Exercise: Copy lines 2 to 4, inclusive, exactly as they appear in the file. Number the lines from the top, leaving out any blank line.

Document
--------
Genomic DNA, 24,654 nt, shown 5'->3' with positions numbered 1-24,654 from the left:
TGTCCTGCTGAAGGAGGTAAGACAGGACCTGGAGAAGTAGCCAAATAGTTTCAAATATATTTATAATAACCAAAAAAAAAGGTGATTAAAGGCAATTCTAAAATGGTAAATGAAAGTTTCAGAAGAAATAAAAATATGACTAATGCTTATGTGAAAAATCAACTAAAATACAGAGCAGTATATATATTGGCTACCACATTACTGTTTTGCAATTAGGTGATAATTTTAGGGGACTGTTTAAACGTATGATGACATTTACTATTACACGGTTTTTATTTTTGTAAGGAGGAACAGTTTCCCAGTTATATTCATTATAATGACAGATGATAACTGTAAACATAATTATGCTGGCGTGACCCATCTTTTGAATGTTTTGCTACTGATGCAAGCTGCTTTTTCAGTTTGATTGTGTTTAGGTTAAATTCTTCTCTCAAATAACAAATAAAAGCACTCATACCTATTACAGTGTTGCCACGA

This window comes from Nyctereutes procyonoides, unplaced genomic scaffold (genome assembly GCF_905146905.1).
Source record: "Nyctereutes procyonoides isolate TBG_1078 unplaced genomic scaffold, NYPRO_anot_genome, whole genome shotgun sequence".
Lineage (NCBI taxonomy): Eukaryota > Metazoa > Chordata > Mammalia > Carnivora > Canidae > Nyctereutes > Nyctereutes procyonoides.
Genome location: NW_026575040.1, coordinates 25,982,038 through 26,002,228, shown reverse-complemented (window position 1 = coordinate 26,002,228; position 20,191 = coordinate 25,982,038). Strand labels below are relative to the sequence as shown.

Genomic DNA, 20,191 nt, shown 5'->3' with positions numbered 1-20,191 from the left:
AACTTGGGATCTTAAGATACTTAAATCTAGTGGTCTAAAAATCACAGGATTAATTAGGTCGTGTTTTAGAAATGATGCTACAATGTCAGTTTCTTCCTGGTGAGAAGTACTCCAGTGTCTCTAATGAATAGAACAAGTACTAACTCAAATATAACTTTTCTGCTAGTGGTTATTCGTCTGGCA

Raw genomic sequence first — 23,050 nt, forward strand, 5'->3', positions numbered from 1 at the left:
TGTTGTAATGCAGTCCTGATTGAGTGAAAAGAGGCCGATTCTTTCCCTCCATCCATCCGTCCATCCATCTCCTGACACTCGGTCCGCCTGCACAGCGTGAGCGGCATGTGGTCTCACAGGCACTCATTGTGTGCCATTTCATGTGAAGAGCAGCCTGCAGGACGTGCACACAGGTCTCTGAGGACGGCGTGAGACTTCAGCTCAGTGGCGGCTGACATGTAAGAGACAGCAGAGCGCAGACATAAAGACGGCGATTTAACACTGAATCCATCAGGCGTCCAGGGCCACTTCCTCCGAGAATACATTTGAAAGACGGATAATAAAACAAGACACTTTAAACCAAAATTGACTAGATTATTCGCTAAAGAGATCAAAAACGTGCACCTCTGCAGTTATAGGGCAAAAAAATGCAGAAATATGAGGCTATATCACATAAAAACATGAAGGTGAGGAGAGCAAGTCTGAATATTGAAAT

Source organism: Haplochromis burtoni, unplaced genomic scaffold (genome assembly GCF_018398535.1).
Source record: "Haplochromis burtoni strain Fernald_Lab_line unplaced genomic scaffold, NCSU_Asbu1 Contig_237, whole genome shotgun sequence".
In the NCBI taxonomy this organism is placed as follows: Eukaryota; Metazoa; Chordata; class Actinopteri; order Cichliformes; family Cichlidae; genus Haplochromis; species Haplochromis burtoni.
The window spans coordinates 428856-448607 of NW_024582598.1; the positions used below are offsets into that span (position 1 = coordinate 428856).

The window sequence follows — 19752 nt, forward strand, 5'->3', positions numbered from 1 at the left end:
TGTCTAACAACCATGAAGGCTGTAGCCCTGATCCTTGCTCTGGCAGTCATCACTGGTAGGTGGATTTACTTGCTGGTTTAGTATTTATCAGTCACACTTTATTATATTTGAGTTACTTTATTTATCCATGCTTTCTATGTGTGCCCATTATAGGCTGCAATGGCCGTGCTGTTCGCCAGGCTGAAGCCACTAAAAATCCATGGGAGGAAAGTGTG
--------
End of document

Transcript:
TGTCCTGCTGAAGGAGGTAAGACAGGACCTGGAGAAGTAGCCAAATAGTTTCAAATATATTTATAATAACCAAAAAAAAAGGTGATTAAAGGCAATTCTAAAATGGTAAATGAAAGTTTCAGAAGAAATAAAAATATGACTAATGCTTATGTGAAAAATCAACTAAAATACAGAGCAGTATATATATTGGCTACCACATTACTGTTTTGCAATTAGGTGATAATTTTAGGGGACTGTTTAAACGTATGATGACATTTACTATTACACGGTTTTTATTTTTGTAAGGAGGAACAGTTTCCCAGTTATATTCATTATAATGACAGATGATAACTGTAAACATAATTATGCTGGCGTGACCCATCTTTTGAATGTTTTGCTACTGATGCAAGCTGCTTTTTCAGTTTGATTGTGTTTAGGTTAAATTCTTCTCTCAAATAACAAATAAAAGCACTCATACCTATTACAGTGTTGCCACGA

This window comes from Nyctereutes procyonoides, unplaced genomic scaffold (genome assembly GCF_905146905.1).
Source record: "Nyctereutes procyonoides isolate TBG_1078 unplaced genomic scaffold, NYPRO_anot_genome, whole genome shotgun sequence".